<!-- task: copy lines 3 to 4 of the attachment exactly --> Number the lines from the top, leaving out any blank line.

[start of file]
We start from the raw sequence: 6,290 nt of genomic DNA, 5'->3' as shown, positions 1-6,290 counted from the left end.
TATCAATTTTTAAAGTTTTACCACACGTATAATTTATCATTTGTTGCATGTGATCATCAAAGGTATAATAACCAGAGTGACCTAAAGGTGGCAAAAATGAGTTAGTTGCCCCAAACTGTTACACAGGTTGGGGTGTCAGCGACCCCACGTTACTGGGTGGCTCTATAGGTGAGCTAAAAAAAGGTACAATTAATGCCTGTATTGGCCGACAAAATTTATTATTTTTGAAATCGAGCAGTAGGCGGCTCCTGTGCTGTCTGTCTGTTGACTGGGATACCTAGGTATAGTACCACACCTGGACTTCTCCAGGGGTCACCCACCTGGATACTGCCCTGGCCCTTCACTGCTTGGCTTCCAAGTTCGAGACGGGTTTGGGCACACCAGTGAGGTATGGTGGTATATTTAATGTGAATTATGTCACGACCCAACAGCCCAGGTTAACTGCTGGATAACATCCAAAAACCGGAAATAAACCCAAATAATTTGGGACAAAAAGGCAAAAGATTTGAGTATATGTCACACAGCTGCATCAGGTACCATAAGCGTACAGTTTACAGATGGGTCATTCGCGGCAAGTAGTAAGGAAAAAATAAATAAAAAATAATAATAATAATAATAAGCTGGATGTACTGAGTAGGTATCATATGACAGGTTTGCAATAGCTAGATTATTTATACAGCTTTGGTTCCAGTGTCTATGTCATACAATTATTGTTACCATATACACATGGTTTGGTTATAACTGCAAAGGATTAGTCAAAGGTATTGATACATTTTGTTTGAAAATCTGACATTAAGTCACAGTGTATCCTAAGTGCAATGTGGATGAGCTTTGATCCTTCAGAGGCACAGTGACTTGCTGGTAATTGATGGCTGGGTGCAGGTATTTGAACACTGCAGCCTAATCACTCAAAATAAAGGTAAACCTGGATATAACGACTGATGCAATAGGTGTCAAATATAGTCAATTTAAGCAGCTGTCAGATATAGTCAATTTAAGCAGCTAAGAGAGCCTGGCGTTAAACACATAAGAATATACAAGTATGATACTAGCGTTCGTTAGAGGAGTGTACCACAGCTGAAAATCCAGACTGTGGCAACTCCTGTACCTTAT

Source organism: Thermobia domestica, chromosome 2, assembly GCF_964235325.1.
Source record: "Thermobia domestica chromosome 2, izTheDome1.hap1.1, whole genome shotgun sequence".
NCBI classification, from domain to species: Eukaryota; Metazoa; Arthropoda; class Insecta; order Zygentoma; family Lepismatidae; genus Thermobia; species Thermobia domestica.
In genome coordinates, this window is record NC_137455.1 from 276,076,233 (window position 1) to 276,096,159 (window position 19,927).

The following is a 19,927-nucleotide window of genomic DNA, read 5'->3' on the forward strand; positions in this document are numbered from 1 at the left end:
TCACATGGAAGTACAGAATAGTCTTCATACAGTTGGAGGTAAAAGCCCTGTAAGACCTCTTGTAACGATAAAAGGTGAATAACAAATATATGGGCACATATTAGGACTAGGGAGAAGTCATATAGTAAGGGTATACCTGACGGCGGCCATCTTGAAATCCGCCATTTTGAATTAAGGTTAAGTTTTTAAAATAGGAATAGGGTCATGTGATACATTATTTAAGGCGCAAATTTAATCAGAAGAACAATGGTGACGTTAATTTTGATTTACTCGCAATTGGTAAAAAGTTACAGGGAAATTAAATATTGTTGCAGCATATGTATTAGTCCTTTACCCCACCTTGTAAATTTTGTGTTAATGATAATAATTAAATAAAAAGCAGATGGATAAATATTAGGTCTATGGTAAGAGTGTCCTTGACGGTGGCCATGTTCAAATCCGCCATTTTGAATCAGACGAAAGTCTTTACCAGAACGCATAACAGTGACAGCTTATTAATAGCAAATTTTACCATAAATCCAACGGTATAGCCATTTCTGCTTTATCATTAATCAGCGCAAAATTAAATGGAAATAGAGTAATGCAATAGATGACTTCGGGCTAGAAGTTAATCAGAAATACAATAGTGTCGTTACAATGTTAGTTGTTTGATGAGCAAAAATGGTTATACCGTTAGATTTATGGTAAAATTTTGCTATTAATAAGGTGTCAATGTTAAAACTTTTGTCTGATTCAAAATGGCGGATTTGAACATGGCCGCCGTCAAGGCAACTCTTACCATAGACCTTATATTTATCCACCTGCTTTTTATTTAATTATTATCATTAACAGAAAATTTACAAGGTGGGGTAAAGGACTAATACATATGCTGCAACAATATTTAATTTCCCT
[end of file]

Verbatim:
Source organism: Thermobia domestica, chromosome 2, assembly GCF_964235325.1.
Source record: "Thermobia domestica chromosome 2, izTheDome1.hap1.1, whole genome shotgun sequence".